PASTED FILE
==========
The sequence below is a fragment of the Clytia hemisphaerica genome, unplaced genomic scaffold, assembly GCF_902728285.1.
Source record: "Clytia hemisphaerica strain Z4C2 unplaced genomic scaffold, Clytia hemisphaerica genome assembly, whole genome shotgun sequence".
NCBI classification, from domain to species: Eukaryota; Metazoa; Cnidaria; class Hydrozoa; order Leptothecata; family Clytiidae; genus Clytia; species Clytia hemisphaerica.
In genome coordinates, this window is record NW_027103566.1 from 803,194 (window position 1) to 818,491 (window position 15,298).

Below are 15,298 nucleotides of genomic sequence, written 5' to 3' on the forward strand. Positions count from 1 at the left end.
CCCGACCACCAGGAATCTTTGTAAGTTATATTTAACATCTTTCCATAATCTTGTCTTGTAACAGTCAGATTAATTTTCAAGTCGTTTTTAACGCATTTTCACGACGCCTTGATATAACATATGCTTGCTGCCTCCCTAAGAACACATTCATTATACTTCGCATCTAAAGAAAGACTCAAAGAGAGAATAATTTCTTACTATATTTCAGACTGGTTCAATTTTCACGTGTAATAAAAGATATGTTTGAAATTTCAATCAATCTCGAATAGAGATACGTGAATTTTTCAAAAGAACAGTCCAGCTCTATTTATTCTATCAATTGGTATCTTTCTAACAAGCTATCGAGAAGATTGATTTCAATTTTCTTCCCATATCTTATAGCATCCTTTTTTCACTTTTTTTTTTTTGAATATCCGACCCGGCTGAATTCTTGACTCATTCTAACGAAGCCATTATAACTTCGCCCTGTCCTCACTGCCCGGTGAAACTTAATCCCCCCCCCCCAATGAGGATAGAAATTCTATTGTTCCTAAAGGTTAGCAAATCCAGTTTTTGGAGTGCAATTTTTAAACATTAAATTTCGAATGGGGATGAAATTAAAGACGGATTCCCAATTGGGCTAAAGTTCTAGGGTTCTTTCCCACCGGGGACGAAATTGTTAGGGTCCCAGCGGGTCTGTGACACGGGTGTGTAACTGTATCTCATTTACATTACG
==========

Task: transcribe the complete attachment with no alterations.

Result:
The sequence below is a fragment of the Clytia hemisphaerica genome, unplaced genomic scaffold, assembly GCF_902728285.1.
Source record: "Clytia hemisphaerica strain Z4C2 unplaced genomic scaffold, Clytia hemisphaerica genome assembly, whole genome shotgun sequence".
NCBI classification, from domain to species: Eukaryota; Metazoa; Cnidaria; class Hydrozoa; order Leptothecata; family Clytiidae; genus Clytia; species Clytia hemisphaerica.
In genome coordinates, this window is record NW_027103566.1 from 803,194 (window position 1) to 818,491 (window position 15,298).

Below are 15,298 nucleotides of genomic sequence, written 5' to 3' on the forward strand. Positions count from 1 at the left end.
CCCGACCACCAGGAATCTTTGTAAGTTATATTTAACATCTTTCCATAATCTTGTCTTGTAACAGTCAGATTAATTTTCAAGTCGTTTTTAACGCATTTTCACGACGCCTTGATATAACATATGCTTGCTGCCTCCCTAAGAACACATTCATTATACTTCGCATCTAAAGAAAGACTCAAAGAGAGAATAATTTCTTACTATATTTCAGACTGGTTCAATTTTCACGTGTAATAAAAGATATGTTTGAAATTTCAATCAATCTCGAATAGAGATACGTGAATTTTTCAAAAGAACAGTCCAGCTCTATTTATTCTATCAATTGGTATCTTTCTAACAAGCTATCGAGAAGATTGATTTCAATTTTCTTCCCATATCTTATAGCATCCTTTTTTCACTTTTTTTTTTTTGAATATCCGACCCGGCTGAATTCTTGACTCATTCTAACGAAGCCATTATAACTTCGCCCTGTCCTCACTGCCCGGTGAAACTTAATCCCCCCCCCCCAATGAGGATAGAAATTCTATTGTTCCTAAAGGTTAGCAAATCCAGTTTTTGGAGTGCAATTTTTAAACATTAAATTTCGAATGGGGATGAAATTAAAGACGGATTCCCAATTGGGCTAAAGTTCTAGGGTTCTTTCCCACCGGGGACGAAATTGTTAGGGTCCCAGCGGGTCTGTGACACGGGTGTGTAACTGTATCTCATTTACATTACG